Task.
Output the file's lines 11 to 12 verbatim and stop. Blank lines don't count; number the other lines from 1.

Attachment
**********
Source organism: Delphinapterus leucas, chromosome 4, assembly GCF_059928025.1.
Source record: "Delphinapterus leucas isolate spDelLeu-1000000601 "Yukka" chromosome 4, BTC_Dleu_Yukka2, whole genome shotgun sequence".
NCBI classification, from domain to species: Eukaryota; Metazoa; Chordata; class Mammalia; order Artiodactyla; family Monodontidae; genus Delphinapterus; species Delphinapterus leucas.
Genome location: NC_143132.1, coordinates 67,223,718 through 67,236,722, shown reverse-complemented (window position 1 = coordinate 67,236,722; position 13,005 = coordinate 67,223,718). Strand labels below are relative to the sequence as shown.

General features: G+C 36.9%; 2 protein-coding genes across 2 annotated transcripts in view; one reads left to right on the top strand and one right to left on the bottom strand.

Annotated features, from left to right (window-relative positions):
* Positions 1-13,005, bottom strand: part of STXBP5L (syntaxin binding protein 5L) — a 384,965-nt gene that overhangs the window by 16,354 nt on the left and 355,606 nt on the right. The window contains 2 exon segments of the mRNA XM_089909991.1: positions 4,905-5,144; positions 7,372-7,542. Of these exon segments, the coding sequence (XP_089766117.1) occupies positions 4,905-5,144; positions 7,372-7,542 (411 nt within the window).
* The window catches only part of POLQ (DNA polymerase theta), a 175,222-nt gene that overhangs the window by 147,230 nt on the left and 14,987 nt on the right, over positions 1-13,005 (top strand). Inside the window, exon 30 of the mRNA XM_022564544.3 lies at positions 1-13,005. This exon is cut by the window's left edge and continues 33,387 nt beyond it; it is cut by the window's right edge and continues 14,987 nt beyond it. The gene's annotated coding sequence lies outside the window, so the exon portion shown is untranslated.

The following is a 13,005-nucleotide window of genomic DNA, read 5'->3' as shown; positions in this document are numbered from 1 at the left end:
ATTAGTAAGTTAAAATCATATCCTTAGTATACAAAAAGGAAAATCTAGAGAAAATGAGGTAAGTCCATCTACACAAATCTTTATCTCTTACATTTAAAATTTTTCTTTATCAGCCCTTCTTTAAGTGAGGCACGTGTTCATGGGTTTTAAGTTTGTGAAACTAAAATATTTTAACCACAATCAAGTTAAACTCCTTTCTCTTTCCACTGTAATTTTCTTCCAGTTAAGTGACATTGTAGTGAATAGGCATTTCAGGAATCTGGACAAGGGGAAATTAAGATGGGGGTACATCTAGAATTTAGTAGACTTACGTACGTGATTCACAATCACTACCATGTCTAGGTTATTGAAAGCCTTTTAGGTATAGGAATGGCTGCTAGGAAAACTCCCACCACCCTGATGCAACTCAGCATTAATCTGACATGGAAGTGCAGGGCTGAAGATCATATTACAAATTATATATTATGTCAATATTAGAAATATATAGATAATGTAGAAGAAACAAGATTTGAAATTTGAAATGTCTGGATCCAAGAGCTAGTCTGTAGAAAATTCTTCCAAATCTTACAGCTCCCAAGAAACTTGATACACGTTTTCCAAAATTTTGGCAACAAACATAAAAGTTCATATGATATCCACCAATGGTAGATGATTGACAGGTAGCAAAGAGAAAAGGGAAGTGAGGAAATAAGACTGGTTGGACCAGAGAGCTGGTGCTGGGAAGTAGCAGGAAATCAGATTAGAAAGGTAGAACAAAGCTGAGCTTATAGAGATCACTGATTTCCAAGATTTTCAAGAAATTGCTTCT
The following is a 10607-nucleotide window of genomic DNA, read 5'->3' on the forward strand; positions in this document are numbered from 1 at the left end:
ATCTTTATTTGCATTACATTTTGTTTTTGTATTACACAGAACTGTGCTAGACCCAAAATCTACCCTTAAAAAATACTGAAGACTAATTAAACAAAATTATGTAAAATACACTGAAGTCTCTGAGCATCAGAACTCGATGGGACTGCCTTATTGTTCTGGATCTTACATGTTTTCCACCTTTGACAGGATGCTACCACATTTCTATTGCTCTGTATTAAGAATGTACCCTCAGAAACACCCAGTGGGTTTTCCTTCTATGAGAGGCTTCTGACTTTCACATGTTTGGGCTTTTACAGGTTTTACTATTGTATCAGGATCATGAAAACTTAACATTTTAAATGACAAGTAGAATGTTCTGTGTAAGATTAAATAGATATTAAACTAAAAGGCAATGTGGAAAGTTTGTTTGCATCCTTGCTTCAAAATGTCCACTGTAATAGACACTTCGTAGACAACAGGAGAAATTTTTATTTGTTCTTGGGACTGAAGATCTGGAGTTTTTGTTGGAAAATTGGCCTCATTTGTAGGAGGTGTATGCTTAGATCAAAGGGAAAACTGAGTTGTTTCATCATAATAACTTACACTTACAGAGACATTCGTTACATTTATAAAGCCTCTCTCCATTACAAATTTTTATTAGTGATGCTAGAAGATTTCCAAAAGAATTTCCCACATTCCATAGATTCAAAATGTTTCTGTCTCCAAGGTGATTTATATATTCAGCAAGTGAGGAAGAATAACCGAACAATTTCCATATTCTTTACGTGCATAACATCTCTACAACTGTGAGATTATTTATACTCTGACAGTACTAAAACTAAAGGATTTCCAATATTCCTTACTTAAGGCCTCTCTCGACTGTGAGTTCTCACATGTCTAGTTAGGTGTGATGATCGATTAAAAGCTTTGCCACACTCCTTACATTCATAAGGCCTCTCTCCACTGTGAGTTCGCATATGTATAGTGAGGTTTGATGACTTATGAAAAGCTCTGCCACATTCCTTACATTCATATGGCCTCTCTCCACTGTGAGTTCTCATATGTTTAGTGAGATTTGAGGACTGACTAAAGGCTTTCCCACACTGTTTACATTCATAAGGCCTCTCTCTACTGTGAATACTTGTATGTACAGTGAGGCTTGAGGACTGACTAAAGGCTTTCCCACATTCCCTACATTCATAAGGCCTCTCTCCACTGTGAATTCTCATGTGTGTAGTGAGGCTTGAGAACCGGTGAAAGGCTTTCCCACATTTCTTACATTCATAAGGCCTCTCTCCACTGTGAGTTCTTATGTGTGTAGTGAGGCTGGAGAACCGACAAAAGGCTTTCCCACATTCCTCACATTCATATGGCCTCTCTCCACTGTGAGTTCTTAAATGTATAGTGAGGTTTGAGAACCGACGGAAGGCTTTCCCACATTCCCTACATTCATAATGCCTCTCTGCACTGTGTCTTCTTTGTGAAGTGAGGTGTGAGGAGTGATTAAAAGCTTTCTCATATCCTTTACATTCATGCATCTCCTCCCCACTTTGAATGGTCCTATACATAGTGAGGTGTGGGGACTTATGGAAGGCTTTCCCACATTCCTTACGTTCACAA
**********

The following is a 10607-nucleotide window of genomic DNA, read 5'->3' on the forward strand; positions in this document are numbered from 1 at the left end:
ATCTTTATTTGCATTACATTTTGTTTTTGTATTACACAGAACTGTGCTAGACCCAAAATCTACCCTTAAAAAATACTGAAGACTAATTAAACAAAATTATGTAAAATACACTGAAGTCTCTGAGCATCAGAACTCGATGGGACTGCCTTATTGTTCTGGATCTTACATGTTTTCCACCTTTGACAGGATGCTACCACATTTCTATTGCTCTGTATTAAGAATGTACCCTCAGAAACACCCAGTGGGTTTTCCTTCTATGAGAGGCTTCTGACTTTCACATGTTTGGGCTTTTACAGGTTTTACTATTGTATCAGGATCATGAAAACTTAACATTTTAAATGACAAGTAGAATGTTCTGTGTAAGATTAAATAGATATTAAACTAAAAGGCAATGTGGAAAGTTTGTTTGCATCCTTGCTTCAAAATGTCCACTGTAATAGACACTTCGTAGACAACAGGAGAAATTTTTATTTGTTCTTGGGACTGAAGATCTGGAGTTTTTGTTGGAAAATTGGCCTCATTTGTAGGAGGTGTATGCTTAGATCAAAGGGAAAACTGAGTTGTTTCATCATAATAACTTACACTTACAGAGACATTCGTTACATTTATAAAGCCTCTCTCCATTACAAATTTTTATTAGTGATGCTAGAAGATTTCCAAAAGAATTTCCCACATTCCATAGATTCAAAATGTTTCTGTCTCCAAGGTGATTTATATATTCAGCAAGTGAGGAAGAATAACCGAACAATTTCCATATTCTTTACGTGCATAACATCTCTACAACTGTGAGATTATTTATACTCTGACAGTACTAAAACTAAAGGATTTCCAATATTCCTTACTTAAGGCCTCTCTCGACTGTGAGTTCTCACATGTCTAGTTAGGTGTGATGATCGATTAAAAGCTTTGCCACACTCCTTACATTCATAAGGCCTCTCTCCACTGTGAGTTCGCATATGTATAGTGAGGTTTGATGACTTATGAAAAGCTCTGCCACATTCCTTACATTCATATGGCCTCTCTCCACTGTGAGTTCTCATATGTTTAGTGAGATTTGAGGACTGACTAAAGGCTTTCCCACACTGTTTACATTCATAAGGCCTCTCTCTACTGTGAATACTTGTATGTACAGTGAGGCTTGAGGACTGACTAAAGGCTTTCCCACATTCCCTACATTCATAAGGCCTCTCTCCACTGTGAATTCTCATGTGTGTAGTGAGGCTTGAGAACCGGTGAAAGGCTTTCCCACATTTCTTACATTCATAAGGCCTCTCTCCACTGTGAGTTCTTATGTGTGTAGTGAGGCTGGAGAACCGACAAAAGGCTTTCCCACATTCCTCACATTCATATGGCCTCTCTCCACTGTGAGTTCTTAAATGTATAGTGAGGTTTGAGAACCGACGGAAGGCTTTCCCACATTCCCTACATTCATAATGCCTCTCTGCACTGTGTCTTCTTTGTGAAGTGAGGTGTGAGGAGTGATTAAAAGCTTTCTCATATCCTTTACATTCATGCATCTCCTCCCCACTTTGAATGGTCCTATACATAGTGAGGTGTGGGGACTTATGGAAGGCTTTCCCACATTCCTTACGTTCACAA